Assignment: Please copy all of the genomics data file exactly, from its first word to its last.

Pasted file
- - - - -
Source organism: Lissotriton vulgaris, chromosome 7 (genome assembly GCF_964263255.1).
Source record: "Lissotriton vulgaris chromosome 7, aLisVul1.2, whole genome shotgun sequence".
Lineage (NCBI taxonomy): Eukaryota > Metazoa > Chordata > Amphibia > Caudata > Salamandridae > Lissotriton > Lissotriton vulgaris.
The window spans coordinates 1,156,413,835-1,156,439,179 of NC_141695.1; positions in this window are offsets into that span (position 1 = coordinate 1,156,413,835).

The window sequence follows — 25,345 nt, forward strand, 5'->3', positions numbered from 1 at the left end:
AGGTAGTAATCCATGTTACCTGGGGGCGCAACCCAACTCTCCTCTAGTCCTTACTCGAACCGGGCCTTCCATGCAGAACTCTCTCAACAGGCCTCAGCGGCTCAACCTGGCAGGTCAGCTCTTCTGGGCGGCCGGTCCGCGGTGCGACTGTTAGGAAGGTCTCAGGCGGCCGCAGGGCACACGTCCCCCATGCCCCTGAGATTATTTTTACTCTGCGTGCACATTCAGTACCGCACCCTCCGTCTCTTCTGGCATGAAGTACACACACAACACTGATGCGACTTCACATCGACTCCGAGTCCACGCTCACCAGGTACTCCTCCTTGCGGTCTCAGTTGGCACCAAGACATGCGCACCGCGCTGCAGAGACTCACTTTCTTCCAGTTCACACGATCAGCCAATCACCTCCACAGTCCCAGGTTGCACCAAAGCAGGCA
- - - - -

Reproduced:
Source organism: Lissotriton vulgaris, chromosome 7 (genome assembly GCF_964263255.1).
Source record: "Lissotriton vulgaris chromosome 7, aLisVul1.2, whole genome shotgun sequence".
Lineage (NCBI taxonomy): Eukaryota > Metazoa > Chordata > Amphibia > Caudata > Salamandridae > Lissotriton > Lissotriton vulgaris.
The window spans coordinates 1,156,413,835-1,156,439,179 of NC_141695.1; positions in this window are offsets into that span (position 1 = coordinate 1,156,413,835).

The window sequence follows — 25,345 nt, forward strand, 5'->3', positions numbered from 1 at the left end:
AGGTAGTAATCCATGTTACCTGGGGGCGCAACCCAACTCTCCTCTAGTCCTTACTCGAACCGGGCCTTCCATGCAGAACTCTCTCAACAGGCCTCAGCGGCTCAACCTGGCAGGTCAGCTCTTCTGGGCGGCCGGTCCGCGGTGCGACTGTTAGGAAGGTCTCAGGCGGCCGCAGGGCACACGTCCCCCATGCCCCTGAGATTATTTTTACTCTGCGTGCACATTCAGTACCGCACCCTCCGTCTCTTCTGGCATGAAGTACACACACAACACTGATGCGACTTCACATCGACTCCGAGTCCACGCTCACCAGGTACTCCTCCTTGCGGTCTCAGTTGGCACCAAGACATGCGCACCGCGCTGCAGAGACTCACTTTCTTCCAGTTCACACGATCAGCCAATCACCTCCACAGTCCCAGGTTGCACCAAAGCAGGCA